Additionally, when delivering a presentation, it pays to dress appropriately for the occasion. In The Presentation Secrets of Steve Jobs, communication expert Carmine Gallo calls it "wearing the appropriate costume." Steve Jobs could get away with jeans and running shoes when presenting, but, as Gallo says, that's because he was Steve Jobs. "When you’re a business legend who is credited with reinventing the entire computer industry," Gallo notes, "you can show up in pretty much anything you want."
But before Jobs became a legendary success, when he wanted investors to take him seriously, he dressed conservatively. So don't discard your suit just yet!
Watch Your Grammar
You can make a bad impression instantly if your written communication has spelling or grammatical errors. It pays to take the time to proofread what you send out, even if it's just an email, and get familiar with some of the most common grammatical errors so you can avoid them. Sloppy grammar sends out a message that you don't care.
Give Them a Reason to Trust You
Much has been written about the importance of making direct eye contact, having a firm handshake, smiling and appearing confident as essentials for making a good first impression. While this is good advice, new research shows that people respond better to someone who comes across as trustworthy rather than confident.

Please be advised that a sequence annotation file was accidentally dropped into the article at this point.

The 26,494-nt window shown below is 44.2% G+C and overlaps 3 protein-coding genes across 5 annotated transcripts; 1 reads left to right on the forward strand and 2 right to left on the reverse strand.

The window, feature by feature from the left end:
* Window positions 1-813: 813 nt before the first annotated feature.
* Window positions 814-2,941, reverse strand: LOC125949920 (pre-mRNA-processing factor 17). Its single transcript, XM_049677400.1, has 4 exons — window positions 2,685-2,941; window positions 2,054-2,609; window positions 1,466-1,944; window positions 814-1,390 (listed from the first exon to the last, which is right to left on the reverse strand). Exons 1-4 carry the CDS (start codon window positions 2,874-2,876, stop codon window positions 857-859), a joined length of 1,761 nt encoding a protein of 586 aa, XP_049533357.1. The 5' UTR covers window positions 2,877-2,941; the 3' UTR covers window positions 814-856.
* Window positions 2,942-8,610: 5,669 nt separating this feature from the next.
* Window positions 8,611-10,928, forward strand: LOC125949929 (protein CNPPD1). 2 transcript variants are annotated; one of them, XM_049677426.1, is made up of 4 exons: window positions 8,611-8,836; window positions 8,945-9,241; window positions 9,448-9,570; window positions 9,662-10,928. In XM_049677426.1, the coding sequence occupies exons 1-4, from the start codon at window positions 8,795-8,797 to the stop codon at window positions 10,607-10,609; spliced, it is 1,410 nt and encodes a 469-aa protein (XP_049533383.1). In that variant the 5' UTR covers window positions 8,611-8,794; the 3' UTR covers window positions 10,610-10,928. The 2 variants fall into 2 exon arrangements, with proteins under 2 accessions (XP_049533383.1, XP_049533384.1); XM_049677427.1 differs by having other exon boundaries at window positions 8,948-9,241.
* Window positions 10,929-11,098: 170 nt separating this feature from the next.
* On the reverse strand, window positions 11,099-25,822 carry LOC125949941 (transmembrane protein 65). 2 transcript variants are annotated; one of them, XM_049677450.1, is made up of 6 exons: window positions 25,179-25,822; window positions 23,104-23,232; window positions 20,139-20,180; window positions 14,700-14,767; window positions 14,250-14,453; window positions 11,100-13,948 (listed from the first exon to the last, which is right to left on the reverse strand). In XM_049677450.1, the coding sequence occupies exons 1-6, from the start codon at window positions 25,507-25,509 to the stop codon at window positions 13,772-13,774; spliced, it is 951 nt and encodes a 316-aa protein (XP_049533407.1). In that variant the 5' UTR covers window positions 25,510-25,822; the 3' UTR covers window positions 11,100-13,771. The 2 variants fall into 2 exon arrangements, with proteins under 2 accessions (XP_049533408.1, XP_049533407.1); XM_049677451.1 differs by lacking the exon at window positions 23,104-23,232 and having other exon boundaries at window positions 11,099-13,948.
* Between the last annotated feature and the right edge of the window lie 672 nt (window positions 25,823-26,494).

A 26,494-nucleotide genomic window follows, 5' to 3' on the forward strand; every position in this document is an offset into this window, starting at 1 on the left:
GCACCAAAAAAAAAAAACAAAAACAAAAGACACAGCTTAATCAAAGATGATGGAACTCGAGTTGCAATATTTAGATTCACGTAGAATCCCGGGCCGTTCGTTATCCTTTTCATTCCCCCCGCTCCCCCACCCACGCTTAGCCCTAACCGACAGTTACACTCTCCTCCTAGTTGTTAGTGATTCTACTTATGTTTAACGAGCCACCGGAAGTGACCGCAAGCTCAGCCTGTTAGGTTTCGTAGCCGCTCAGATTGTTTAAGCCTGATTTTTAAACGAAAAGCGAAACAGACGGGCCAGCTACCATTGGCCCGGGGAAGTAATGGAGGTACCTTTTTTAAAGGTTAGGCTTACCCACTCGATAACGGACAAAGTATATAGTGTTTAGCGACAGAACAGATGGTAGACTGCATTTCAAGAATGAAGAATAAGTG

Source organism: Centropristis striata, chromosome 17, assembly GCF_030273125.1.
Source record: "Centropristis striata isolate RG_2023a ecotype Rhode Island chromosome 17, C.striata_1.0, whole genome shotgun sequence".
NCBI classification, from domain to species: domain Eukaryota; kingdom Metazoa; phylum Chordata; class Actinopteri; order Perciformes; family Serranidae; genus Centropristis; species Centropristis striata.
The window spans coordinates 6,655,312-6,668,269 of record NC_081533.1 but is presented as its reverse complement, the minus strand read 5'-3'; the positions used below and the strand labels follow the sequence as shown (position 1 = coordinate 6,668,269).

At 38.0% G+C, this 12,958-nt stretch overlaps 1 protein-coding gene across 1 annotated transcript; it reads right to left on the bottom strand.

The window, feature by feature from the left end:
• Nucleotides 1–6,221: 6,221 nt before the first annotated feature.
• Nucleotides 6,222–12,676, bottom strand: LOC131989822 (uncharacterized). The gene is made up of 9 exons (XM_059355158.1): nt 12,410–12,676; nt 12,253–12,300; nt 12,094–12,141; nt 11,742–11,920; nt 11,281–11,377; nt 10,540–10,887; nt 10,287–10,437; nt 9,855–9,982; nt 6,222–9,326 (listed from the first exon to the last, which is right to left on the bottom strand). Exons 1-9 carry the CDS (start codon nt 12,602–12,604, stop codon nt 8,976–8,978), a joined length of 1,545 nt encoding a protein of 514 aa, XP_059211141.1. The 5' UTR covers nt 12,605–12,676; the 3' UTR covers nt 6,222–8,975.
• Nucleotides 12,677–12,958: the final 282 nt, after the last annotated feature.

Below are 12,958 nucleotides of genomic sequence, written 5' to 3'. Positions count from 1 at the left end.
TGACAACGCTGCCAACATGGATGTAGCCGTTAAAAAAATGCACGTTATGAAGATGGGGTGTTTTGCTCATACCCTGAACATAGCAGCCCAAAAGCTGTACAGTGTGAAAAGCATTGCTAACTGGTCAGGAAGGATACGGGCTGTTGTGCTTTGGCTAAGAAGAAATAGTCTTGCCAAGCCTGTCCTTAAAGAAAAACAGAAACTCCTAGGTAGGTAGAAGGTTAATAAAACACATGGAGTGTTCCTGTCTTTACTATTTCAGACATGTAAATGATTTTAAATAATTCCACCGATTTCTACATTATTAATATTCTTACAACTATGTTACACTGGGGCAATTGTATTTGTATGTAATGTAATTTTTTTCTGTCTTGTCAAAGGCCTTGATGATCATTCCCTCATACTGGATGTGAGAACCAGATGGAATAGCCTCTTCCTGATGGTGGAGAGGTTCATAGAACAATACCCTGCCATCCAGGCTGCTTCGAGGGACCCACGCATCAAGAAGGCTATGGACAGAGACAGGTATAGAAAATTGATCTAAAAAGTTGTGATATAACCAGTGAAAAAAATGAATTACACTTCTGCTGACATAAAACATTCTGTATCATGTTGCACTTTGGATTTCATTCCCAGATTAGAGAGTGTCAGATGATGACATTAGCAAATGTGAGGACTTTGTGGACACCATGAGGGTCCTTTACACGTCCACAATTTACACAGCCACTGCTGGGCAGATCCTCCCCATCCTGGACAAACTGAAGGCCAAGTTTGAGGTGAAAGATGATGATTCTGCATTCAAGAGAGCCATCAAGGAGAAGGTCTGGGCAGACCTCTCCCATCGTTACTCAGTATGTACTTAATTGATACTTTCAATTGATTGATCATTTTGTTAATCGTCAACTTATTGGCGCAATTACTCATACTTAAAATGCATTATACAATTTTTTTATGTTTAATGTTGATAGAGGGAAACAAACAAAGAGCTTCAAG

Paradoxically, we want to see others as trustworthy, but we want them to see us as competent and strong. As social psychologist Amy Cuddy says, "People often make the mistake of over-weighting the importance of expressing strength and competence, at the expense of expressing warmth and trustworthiness." But it's trustworthiness that you should be conveying.
There are myriad ways to establish trust, including being punctual, being prepared and showing a genuine interest in the other person. Most important, know your product and service, and listen well to understand the other person's needs.
Ultimately, the best way to make a good first impression is not to set out to impress at all. Too many people today clamor for attention by positioning themselves as bigger, louder and more aggressive than the others around them.
Rather than set out to impress, strive to provide value at every touch point with customers and other stakeholders. This mindset speaks louder than any gimmicks designed to impress.
Bruna Martinuzzi is the founder of Clarion Enterprises Ltd. and the author of two books: Presenting with Credibility: Practical Tools and Techniques for Effective Presentations and The Leader as a Mensch: Become the Kind of Person Others Want to Follow.